Tyler Anderson’s attempt at Swedish/Southern Californian fusion cuisine fell short on Thursday’s episode of “Top Chef,” as the chef-owner of Millwright’s in Simsbury and co-owner of The Cook and the Bear in West Hartford became the latest casualty on the cutthroat Bravo cooking show.
In the elimination challenge, the chefs were asked to create dishes that represented their heritage. As his fellow cheftestants prepared Vietnamese, Pakistani, French, Italian and Creole cuisine, Anderson seemed stumped. “I don’t have heritage; I’m a white boy from Southern California,” he said.
Anderson decided to try to merge his Swedish roots with Californian flavors, making a dish of spiced tri-tip, Swedish meatballs, pico de gallo with pickled beets standing in for tomato and scalloped potatoes in the style of a Swedish pancake. “Top Chef” judge Tom Colicchio called the dish “hereditarily challenged.”
“If you only know one side of your heritage, then just focus on that,” Colicchio said. “He could have stopped at the meatballs and the potato pancake and I wouldn’t have known.” Guest judges Mourad Lahlou and Gregory Gourdet agreed, saying the dish was “disjointed” and had “too many things going on.”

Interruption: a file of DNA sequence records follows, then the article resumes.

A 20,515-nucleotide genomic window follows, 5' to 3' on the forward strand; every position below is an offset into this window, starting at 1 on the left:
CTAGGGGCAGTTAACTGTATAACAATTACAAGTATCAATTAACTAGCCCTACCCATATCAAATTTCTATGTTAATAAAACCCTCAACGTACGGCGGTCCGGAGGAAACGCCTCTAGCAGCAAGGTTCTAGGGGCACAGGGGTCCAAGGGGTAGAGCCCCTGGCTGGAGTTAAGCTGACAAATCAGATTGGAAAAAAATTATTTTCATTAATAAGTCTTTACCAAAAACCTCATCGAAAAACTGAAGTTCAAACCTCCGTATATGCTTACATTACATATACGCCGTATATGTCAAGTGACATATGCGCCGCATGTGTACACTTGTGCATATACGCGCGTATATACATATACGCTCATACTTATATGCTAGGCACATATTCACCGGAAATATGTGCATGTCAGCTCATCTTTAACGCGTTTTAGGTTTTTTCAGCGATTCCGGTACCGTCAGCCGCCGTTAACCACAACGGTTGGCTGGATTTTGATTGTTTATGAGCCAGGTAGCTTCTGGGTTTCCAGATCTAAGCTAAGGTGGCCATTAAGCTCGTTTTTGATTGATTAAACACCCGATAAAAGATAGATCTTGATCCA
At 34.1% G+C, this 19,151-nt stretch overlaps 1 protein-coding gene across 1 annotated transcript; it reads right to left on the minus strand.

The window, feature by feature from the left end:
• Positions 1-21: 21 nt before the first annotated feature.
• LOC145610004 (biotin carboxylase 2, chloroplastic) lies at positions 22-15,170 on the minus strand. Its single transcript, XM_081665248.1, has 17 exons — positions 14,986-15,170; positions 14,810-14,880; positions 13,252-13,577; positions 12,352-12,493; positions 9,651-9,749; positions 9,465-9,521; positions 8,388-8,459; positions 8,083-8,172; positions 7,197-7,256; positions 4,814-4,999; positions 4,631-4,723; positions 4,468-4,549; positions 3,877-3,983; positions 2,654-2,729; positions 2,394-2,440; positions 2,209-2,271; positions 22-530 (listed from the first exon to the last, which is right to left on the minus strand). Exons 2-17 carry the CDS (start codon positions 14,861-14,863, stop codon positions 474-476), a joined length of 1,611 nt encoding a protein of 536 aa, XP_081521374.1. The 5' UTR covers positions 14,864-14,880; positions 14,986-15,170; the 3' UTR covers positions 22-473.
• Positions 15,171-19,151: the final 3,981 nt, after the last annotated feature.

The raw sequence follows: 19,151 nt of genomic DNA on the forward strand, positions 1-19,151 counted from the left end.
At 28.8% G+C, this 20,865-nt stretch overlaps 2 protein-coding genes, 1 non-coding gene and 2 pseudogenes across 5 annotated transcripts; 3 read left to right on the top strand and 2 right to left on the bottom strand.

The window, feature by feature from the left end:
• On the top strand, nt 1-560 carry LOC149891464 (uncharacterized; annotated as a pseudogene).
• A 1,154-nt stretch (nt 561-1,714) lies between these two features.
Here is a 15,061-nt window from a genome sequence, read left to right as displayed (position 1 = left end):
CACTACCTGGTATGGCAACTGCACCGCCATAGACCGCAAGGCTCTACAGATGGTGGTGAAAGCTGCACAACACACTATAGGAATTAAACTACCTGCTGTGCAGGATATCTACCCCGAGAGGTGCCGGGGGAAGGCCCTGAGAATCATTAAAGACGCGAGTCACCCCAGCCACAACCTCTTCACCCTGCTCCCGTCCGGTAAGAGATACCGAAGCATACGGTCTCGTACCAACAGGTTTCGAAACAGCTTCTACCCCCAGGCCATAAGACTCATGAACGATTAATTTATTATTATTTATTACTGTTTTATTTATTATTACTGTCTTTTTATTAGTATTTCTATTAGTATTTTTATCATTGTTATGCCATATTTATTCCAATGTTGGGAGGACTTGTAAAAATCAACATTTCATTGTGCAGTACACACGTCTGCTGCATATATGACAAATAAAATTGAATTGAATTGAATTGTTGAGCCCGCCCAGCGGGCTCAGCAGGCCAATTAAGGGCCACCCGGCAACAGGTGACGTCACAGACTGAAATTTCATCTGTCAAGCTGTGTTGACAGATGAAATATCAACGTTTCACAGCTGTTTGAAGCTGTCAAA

Anderson found himself in the bottom three, facing elimination along with Joseph Flamm and Bruce Kalman. “I was trying to fuse the two [cultures] but obviously it was a bad idea,” he explained.
Ultimately, Anderson was told to pack his knives and go.
“Yes, I deserved to go home for this dish,” he said in a post-elimination interview. “It’s not the idea of heritage that sent me down the wrong path; it’s the idea of culinary heritage, and I overthought that.”
“This competition forces you to think like ‘Top Chef’ now, and when I go home, this will always be a part of the cook that I am now.”
The episode had started inauspiciously for Anderson, as he ended up in the bottom three after the Quickfire challenge. The chefs were tasked with updating and elevating traditional kids’ foods, while using child-sized tools and cookware. Anderson’s Asian spin on spaghetti and meatballs, with shrimp meatballs, zucchini noodles and a spicy shrimp and tomato broth, was inspired by a dish his daughter enjoys, but was deemed too close to Vietnamese pho to stand in for the classic.
Anderson next moved on to “Last Chance Kitchen,” getting a chance to battle against the other eliminated chefs (and in a twist this season, also some “Top Chef” veterans) for a chance to re-enter the competition. He was axed again at the end of the challenge, where he and three opponents made dishes from assorted animal heads.